By Angela Brintlinger , Ilya Vinitsky , Julie V. Brown , Elena Dryzhakova , Mikhail Epstein , Helena Goscilo , Dan Healey , Yvonne Howell , lia Iangoulova , Lev Loseff , Martin Miller , Margarita Odesskaya , Kenneth Pinnow , Andrei Rogachevskii , Irina Sirot
The challenge of insanity has preoccupied Russian thinkers because the starting of Russia's stricken background and has been handled many times in literature, paintings, movie, and opera, in addition to scientific, political, and philosophical essays. insanity has been handled not just as a scientific or mental topic, but in addition as a metaphysical one, encompassing difficulties of affliction, mind's eye, historical past, intercourse, social and international order, evil, retribution, dying, and the afterlife.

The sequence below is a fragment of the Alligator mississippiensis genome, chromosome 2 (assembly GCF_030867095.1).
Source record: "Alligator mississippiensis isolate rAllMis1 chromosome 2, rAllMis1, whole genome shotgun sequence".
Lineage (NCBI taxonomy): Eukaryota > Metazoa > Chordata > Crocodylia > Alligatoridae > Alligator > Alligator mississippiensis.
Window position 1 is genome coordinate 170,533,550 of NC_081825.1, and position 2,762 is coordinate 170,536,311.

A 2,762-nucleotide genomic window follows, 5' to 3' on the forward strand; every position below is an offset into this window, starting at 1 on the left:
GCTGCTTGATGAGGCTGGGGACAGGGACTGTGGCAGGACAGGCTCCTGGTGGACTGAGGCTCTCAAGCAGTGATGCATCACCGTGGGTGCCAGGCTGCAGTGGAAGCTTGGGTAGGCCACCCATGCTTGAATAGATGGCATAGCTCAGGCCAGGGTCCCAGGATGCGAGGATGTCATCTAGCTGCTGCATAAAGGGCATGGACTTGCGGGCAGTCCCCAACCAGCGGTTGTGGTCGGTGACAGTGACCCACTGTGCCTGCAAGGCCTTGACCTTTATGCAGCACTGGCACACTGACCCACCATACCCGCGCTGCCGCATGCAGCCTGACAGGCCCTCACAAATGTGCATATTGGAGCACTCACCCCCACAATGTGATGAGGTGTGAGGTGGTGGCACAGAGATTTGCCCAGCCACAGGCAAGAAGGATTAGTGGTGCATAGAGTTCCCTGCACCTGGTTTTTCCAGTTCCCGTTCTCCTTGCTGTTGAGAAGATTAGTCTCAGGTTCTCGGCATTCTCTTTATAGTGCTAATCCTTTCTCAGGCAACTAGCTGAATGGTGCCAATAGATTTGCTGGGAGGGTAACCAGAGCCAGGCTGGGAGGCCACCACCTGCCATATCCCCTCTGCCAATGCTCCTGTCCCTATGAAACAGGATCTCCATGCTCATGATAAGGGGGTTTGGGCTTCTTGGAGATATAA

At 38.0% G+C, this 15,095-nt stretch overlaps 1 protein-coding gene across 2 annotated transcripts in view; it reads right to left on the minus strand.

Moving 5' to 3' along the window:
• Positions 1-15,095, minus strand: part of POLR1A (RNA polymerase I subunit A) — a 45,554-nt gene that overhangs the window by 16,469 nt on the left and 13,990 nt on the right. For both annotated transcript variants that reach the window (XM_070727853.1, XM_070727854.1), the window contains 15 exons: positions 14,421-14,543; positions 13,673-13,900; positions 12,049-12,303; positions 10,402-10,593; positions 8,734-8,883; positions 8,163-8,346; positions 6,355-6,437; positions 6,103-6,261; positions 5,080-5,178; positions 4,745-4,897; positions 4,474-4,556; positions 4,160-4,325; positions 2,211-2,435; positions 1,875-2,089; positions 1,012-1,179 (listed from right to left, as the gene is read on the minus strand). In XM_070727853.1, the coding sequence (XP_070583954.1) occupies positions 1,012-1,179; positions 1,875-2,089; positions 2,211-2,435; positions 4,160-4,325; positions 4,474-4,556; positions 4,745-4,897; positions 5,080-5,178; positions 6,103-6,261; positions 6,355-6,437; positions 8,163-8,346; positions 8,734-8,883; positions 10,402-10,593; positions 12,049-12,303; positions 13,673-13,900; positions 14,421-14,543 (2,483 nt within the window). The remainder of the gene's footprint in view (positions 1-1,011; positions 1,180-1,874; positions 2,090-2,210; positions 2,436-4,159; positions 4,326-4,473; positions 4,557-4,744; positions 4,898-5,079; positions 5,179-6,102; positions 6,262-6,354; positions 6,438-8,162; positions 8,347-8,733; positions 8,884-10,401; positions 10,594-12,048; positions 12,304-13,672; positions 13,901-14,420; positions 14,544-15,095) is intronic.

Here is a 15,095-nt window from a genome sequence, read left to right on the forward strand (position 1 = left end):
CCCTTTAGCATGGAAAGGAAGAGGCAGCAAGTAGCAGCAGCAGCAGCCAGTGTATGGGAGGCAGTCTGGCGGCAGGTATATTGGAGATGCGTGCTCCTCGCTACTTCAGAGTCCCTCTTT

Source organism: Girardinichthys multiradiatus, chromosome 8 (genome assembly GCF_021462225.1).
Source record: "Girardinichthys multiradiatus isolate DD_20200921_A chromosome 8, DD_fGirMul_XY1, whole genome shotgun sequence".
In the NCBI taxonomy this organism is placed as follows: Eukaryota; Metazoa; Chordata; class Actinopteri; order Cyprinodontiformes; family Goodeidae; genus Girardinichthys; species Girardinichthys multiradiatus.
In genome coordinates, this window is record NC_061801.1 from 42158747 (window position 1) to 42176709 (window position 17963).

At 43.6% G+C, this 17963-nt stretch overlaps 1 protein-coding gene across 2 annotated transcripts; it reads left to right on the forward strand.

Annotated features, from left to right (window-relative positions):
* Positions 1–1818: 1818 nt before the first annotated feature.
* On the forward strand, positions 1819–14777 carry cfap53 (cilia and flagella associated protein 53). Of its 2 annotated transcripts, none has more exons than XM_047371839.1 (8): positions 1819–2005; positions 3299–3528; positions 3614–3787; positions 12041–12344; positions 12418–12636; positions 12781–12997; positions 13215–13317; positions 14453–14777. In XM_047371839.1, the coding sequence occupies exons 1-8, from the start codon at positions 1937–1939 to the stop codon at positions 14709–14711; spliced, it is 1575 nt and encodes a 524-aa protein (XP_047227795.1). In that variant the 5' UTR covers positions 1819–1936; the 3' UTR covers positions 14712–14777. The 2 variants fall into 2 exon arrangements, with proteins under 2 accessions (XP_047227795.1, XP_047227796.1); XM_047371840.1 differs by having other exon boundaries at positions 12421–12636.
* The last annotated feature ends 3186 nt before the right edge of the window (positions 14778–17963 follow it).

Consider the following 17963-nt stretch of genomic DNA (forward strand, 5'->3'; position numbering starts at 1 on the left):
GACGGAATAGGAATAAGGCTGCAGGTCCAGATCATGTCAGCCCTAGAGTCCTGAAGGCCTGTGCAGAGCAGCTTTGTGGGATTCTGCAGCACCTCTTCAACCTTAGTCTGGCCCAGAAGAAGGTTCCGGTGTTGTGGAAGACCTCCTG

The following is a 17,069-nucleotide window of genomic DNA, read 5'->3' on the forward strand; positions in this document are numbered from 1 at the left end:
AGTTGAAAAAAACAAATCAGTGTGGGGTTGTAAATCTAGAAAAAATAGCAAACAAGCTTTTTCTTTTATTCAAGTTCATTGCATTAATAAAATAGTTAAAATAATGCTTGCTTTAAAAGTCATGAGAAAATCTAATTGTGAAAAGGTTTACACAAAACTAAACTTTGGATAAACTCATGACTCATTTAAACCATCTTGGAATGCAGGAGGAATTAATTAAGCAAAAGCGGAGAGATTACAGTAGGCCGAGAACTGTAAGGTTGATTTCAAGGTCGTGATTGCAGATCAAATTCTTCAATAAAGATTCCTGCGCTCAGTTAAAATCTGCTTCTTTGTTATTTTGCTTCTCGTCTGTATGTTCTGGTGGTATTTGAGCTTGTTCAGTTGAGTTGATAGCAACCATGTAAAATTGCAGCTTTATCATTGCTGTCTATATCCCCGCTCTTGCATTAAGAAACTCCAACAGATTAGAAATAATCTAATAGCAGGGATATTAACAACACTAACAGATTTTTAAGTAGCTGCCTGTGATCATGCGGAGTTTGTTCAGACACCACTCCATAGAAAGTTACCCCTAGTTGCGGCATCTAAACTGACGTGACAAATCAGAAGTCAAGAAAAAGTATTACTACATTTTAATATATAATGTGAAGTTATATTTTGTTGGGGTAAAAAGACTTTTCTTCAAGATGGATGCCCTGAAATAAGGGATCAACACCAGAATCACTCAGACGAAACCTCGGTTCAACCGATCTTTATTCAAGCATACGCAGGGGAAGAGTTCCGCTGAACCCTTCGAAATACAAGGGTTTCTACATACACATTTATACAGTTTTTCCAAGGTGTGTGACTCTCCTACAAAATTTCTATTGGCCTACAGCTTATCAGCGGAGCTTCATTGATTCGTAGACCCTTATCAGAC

Madness and the Mad in Russian Culture represents a joint attempt through American, British, and Russian students - historians, literary students, sociologists, cultural theorists, and philosophers - to appreciate the wealthy heritage of insanity within the political, literary, and cultural spheres of Russia. Editors Angela Brintlinger and Ilya Vinitsky have introduced jointly essays that hide over 250 years and handle a wide selection of rules concerning insanity - from the involvement of nation and social constructions in questions of psychological well-being, to the attitudes of significant Russian authors and cultural figures in the direction of madness and the way these attitudes either form and are formed by means of the heritage, tradition, and politics of Russia.